. . . no doctor or nurse will be required to participate in abortion? What was this assurance worth to Catholic nurses in Thunder Bay? In 1997 they were transferred from St. Joseph's Catholic Hospital to a public hospital, where they were forced to participate in abortions.22 And over thirty years after that promise was made, postpartum nurses at Foothills Hospital in Calgary were told that they would have to be involved with late term abortions, regardless of their moral convictions.23

Do you remember M.P. Grace MacInnis promise to the committee in 1968?

. . . nobody would be forcing abortion procedures on anybody else

Well, between 1985 and1988, BC welfare worker Cecilia Moore was fired for refusing to pay for an abortion that would have been illegal under the law as it then stood.,24 Constable David Packer was forced out of the Metropolitan Toronto Police for refusing to guard what was then an illegal abortion facility, and three transition house workers in Ontario were fired - with the government's approval - for refusing to refer for abortions.25

And when Memorial University's medical school discovered Dr. Robert Walley's views on abortion, influential people tried to get rid of him. He got no support from the Catholic community, but retained his position with the help of Dr. David Charles, a Welshman - and a pro-abortionist who came up from Boston to help. Dr. Charles was a remarkable man, one of the few self-identified pro-choicers who really believe in freedom of choice.26

What about that last comment by the Canadian Welfare Council in 1968?

. . . no woman will be required to undergo an abortion

Surely nothing has happened that contradicts this?

But it has. In 1999, a Quebec Court ordered the abortion and sterilization of a mentally ill woman who was not capable of requesting or consenting to the procedures.27

Canadian politicians generally demonstrate very little concern for freedom of conscience in health care. Perhaps their understanding of the issue is dulled in a political system that considers 'voting according to conscience' a rare privilege that can only be granted by the party leader. In any event, only a handful of Canadian politicians have attempted to address the problems created by the broken promises of their predecessors.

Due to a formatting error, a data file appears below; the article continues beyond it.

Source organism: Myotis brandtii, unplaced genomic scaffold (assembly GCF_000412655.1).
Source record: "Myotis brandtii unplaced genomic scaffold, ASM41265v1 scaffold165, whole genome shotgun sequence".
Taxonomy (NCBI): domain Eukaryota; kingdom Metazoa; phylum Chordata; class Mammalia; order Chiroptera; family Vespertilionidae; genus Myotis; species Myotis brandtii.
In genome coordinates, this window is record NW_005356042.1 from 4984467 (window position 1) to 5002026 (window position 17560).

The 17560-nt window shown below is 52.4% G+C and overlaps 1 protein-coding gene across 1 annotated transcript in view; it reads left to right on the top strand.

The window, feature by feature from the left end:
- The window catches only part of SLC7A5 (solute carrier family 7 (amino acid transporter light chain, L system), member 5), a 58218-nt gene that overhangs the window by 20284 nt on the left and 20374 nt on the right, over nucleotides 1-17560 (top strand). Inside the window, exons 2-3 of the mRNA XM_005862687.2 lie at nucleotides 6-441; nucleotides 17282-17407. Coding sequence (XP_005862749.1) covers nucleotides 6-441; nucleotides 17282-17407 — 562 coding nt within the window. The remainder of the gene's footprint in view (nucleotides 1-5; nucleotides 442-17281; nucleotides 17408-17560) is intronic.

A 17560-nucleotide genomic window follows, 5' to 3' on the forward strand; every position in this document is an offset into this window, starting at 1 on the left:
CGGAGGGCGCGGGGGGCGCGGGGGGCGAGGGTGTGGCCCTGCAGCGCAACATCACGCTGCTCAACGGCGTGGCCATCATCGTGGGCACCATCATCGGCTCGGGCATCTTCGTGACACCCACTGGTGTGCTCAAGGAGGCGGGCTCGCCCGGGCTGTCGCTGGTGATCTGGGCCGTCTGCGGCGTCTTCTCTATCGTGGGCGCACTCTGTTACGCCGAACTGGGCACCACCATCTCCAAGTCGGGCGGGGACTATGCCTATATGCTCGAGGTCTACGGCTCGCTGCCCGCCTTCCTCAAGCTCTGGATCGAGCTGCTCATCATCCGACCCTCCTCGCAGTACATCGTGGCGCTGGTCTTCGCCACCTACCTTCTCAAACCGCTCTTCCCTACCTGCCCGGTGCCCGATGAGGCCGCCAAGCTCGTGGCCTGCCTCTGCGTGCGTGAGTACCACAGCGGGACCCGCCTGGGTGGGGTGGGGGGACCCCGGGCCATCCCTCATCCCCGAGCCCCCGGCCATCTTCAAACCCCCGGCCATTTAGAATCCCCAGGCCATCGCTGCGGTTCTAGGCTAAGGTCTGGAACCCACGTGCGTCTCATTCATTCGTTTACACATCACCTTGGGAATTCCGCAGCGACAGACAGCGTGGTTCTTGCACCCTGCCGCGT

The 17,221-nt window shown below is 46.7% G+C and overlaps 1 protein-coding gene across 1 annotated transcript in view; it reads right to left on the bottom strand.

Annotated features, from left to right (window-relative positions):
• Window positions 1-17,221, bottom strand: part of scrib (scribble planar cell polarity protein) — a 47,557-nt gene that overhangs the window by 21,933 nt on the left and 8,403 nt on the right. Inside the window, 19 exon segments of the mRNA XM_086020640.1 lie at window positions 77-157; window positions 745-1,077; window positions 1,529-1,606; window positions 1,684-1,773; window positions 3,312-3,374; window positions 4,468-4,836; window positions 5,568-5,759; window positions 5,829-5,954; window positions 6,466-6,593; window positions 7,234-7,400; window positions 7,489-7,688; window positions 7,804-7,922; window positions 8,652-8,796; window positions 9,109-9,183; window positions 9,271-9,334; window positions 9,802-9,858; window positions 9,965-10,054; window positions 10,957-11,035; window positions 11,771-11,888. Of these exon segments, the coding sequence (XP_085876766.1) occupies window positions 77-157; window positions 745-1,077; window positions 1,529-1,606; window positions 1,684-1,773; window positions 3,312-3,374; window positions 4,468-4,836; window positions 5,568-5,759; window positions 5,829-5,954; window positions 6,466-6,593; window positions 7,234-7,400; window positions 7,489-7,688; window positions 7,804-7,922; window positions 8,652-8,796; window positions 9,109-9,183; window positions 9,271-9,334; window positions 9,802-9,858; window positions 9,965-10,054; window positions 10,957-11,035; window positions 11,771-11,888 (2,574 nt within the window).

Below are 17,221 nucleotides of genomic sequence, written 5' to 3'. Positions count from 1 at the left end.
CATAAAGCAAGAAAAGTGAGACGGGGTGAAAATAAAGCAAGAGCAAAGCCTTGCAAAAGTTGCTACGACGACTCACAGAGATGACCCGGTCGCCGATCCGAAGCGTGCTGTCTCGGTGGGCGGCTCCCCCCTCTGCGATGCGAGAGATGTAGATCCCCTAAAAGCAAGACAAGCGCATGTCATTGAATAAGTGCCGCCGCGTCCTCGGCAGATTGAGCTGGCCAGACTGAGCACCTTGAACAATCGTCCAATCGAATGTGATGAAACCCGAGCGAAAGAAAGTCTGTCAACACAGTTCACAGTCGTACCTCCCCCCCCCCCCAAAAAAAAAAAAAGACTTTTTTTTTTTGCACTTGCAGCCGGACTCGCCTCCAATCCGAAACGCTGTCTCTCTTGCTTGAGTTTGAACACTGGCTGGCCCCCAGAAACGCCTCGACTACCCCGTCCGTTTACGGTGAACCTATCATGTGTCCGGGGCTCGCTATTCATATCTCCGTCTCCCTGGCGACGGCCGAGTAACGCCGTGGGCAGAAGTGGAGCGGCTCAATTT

In the Senate, Stanley Haidasz - who, as an M.P., had voted against the conscience clause - realized the need for protection of conscience legislation and put forward a bill before he retired. It was carried forward by Senator Raymond Perrault, but has long since died.28

In the House of Commons, Liberal M.P. Don Boudria introduced a private member's bill in 1994, but it went nowhere.29 Alliance M.P. Maurice Vellacott has twice introduced a Commons version of the Haidasz/Perrault Senate bill. Vellacott's bill has been opposed by the government and has not progressed.30

Alberta M.L.A. Julius Yankowsky proposed an amendment to the provincial human rights act to protect those who are unwilling to participate in medical procedures that offend their convictions about the sanctity of life. The bill died when an election was called and has not been resurrected.31

In Ontario, a draft protection of conscience bill never reached the floor of the legislature.32

You can find the texts of these bills on the Project website.



Thus far I have talked exclusively about protection of conscience and abortion. However, it would be a serious mistake to suggest that conscientious objection concerns only abortion. That connection exists for purely historical reasons. Abortion was just the first morally controversial medical procedure to have been widely mandated by state and medical authorities.

There are more coming. Some are already here. Lets look at some of them.

There is chemical abortion, induced by drugs like mifepristone (formerly RU486), misoprostol or prostaglandin gel. I'll introduce this topic with a history lesson.